My love for Naomi Novik’s writing began when I read Uprooted. It was one of the first reviews I ever wrote for this blog, and I loved the book. And despite my interest petering out on later books, I also loved Her Majesty’s Dragon, Novik’s first book of the Temeraire series. Spinning Silver absolutely missed me, I stopped reading so early on that I didn’t think it was fair to write a review, and so when A Deadly Education popped up in my Goodreads feed and in “most anticipated” lists I knew I had to give it a try.
It is difficult to describe what is going on here without allowing this review to become a book itself, so I’ll just say that it’s a school that kids go to in their freshman year of high school, and they can’t leave it until they graduate or die. There are no teachers, just the school’s spirit monitoring whether students are doing what they should. Students teach themselves and each other. The school is infested with dangerous creatures of varying sizes called maleficeria due to the cleansing fire mechanism in the graduation hall malfunctioning. The graduation hall is the only way out of the school and back to the real world, so it’s also a way for the “mals” to get into the school. They are attracted to people with magic. This also means that seniors have to battle their way out, as larger mals that can’t scuttle through the pipes and walls build up in the hall and wait for their next meal.
Galadriel (yes, based on LOTR) prefers to be called “El” and is in her junior year at the Scholomance. She’s working very hard to thwart a terrifying prophecy that was made about her when she was young, but Orion Lake keeps trying to be her friend by saving her from mal attacks at every turn. She’s also pure mana, which means that she only uses good magic to fuel her spells and activities. Other students turn to malia, or bad magic, to get through, with varying personal consequences. El’s magic is so strong and prophesied to be so terrifying (eventually) that even dipping her toe into malia could be catastrophic, so she stores mana in crystals given to her by her mom and hopes to have enough saved up before her graduation.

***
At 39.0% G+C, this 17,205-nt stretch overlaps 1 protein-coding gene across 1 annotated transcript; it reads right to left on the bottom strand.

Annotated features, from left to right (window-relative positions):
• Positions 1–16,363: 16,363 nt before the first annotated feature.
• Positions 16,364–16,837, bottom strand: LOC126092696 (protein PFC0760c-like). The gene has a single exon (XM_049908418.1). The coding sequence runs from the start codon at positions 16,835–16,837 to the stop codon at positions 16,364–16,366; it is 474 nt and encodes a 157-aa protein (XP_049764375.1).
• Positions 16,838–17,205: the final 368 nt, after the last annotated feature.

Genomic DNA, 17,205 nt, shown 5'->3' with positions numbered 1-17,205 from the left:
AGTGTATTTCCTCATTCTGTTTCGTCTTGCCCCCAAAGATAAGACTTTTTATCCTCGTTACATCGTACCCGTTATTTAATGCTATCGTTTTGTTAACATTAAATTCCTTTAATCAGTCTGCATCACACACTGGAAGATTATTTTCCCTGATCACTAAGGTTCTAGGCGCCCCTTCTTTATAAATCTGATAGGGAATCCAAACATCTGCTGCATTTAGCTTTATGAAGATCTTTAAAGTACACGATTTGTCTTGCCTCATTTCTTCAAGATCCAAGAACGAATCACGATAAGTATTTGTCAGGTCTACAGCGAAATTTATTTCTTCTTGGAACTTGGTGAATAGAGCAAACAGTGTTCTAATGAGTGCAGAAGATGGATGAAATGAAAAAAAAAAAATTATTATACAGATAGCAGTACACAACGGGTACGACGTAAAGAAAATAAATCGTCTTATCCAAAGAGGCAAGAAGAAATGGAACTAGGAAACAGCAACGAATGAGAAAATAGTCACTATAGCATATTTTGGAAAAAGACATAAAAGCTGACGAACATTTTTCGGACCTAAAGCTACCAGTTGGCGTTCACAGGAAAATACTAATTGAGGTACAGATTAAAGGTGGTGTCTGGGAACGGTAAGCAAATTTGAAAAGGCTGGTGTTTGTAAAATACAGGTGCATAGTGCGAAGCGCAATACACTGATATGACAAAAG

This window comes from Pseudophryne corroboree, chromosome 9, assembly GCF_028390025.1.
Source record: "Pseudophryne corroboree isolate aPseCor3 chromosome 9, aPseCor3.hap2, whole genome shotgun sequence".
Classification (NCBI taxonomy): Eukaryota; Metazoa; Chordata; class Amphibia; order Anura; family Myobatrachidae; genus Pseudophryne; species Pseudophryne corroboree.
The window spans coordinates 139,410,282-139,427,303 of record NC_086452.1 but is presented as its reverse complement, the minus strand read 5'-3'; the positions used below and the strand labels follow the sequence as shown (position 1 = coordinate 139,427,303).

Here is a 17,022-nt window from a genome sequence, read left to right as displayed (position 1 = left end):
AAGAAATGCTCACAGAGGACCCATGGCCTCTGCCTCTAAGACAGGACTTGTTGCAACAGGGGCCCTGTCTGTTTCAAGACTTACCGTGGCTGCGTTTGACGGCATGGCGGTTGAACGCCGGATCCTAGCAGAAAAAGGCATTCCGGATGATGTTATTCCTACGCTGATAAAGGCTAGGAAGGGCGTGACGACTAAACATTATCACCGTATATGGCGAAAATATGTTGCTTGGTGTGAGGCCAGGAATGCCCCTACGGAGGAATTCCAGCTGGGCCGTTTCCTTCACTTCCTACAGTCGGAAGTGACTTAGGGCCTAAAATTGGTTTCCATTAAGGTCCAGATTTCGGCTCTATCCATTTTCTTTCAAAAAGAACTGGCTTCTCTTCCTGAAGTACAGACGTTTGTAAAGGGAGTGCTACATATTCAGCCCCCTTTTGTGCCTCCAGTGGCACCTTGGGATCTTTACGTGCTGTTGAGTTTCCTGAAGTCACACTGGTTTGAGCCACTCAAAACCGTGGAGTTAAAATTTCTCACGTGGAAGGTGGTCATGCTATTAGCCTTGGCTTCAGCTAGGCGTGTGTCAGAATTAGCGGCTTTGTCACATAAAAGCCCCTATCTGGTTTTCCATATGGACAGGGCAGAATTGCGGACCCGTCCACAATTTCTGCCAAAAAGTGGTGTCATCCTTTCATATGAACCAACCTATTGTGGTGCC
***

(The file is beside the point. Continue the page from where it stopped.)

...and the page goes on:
This book really grabbed me and would hook anyone who identified with the tough girl going it alone kind of main character. The “I can do it myself” attitude that eventually crumbles to a close knit group of allies that become found family and all work together toward a goal is one of my favorite tropes. El and her mom do not belong to an enclave (powerful groups of witches/wizards from major world cities) so any extra assistance or support social, monetary, or otherwise has to be carefully earned among the other students without such connections, or won through deals that earn admittance into an enclave. The story definitely raises questions about class, social status, economic status, and allegiances. I found myself constantly wondering who the real enemy was, and hoping that I would get to see the student body band together to fight it (hint: you kind of do, although I think the issue might turn out to be minuscule compared to the real threat I hope to read about in the next book).
I’m sorry to compare it to Harry Potter but if you liked HP but wished for more diversity, more danger, and more independent spirits, A Deadly Education should be your next read. I loved HP but I loved this a lot more. Definitely pick this one up and give it a try, you won’t be disappointed. I’m working on getting my hands on the second book now and you know I’ll let you know how it is.
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